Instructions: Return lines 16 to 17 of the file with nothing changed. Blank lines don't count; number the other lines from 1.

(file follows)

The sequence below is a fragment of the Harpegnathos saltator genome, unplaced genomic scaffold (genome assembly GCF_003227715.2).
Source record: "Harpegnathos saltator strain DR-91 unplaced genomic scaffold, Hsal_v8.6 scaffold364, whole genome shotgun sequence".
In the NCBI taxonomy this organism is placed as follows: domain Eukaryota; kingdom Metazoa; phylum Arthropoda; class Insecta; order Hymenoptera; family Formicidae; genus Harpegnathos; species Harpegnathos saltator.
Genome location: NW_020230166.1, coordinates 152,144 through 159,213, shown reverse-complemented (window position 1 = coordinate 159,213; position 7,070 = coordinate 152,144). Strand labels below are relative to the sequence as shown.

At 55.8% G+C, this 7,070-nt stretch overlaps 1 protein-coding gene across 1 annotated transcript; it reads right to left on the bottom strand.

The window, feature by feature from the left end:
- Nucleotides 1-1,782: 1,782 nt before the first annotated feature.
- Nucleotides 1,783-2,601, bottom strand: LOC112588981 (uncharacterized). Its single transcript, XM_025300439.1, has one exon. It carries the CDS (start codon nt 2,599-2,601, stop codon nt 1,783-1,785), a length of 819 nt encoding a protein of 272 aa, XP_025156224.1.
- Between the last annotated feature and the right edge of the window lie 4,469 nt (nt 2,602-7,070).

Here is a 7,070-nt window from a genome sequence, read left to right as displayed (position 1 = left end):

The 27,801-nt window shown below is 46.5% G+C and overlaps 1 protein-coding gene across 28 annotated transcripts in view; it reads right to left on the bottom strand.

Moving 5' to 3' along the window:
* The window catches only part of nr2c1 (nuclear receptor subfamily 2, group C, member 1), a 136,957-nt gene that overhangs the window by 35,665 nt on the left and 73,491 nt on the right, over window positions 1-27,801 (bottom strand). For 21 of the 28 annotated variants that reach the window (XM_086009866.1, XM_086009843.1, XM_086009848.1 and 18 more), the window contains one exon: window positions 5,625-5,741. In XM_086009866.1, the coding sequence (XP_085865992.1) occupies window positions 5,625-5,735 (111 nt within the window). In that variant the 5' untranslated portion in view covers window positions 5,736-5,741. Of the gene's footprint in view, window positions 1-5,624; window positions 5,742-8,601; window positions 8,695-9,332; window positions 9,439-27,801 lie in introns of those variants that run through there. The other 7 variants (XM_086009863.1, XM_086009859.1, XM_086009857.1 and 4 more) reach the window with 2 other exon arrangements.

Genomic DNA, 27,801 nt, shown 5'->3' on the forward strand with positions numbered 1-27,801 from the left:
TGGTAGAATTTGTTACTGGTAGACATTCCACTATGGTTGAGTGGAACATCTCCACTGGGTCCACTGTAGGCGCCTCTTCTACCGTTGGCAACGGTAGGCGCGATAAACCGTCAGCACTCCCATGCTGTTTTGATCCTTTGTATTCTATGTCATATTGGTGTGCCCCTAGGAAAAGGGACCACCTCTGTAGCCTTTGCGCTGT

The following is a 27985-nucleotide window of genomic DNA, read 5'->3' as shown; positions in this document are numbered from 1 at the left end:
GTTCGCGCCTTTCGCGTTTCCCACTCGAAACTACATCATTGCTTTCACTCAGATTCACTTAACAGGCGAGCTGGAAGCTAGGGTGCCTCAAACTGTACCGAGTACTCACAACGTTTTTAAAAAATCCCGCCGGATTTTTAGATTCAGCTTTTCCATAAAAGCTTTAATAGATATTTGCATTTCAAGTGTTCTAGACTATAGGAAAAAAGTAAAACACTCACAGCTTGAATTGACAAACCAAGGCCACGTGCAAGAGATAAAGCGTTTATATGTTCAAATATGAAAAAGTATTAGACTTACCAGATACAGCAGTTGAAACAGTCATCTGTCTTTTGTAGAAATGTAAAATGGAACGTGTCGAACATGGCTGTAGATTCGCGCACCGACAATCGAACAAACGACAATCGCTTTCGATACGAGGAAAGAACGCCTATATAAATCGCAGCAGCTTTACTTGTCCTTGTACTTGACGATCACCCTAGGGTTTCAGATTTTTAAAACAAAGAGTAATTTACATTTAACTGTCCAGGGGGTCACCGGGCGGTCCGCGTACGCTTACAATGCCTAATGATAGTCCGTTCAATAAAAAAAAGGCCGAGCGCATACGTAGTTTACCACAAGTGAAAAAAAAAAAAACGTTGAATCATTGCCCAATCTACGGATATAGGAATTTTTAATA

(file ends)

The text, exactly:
The following is a 27985-nucleotide window of genomic DNA, read 5'->3' as shown; positions in this document are numbered from 1 at the left end:
GTTCGCGCCTTTCGCGTTTCCCACTCGAAACTACATCATTGCTTTCACTCAGATTCACTTAACAGGCGAGCTGGAAGCTAGGGTGCCTCAAACTGTACCGAGTACTCACAACGTTTTTAAAAAATCCCGCCGGATTTTTAGATTCAGCTTTTCCATAAAAGCTTTAATAGATATTTGCATTTCAAGTGTTCTAGACTATAGGAAAAAAGTAAAACACTCACAGCTTGAATTGACAAACCAAGGCCACGTGCAAGAGATAAAGCGTTTATATGTTCAAATATGAAAAAGTATTAGACTTACCAGATACAGCAGTTGAAACAGTCATCTGTCTTTTGTAGAAATGTAAAATGGAACGTGTCGAACATGGCTGTAGATTCGCGCACCGACAATCGAACAAACGACAATCGCTTTCGATACGAGGAAAGAACGCCTATATAAATCGCAGCAGCTTTACTTGTCCTTGTACTTGACGATCACCCTAGGGTTTCAGATTTTTAAAACAAAGAGTAATTTACATTTAACTGTCCAGGGGGTCACCGGGCGGTCCGCGTACGCTTACAATGCCTAATGATAGTCCGTTCAATAAAAAAAAGGCCGAGCGCATACGTAGTTTACCACAAGTGAAAAAAAAAAAAACGTTGAATCATTGCCCAATCTACGGATATAGGAATTTTTAATA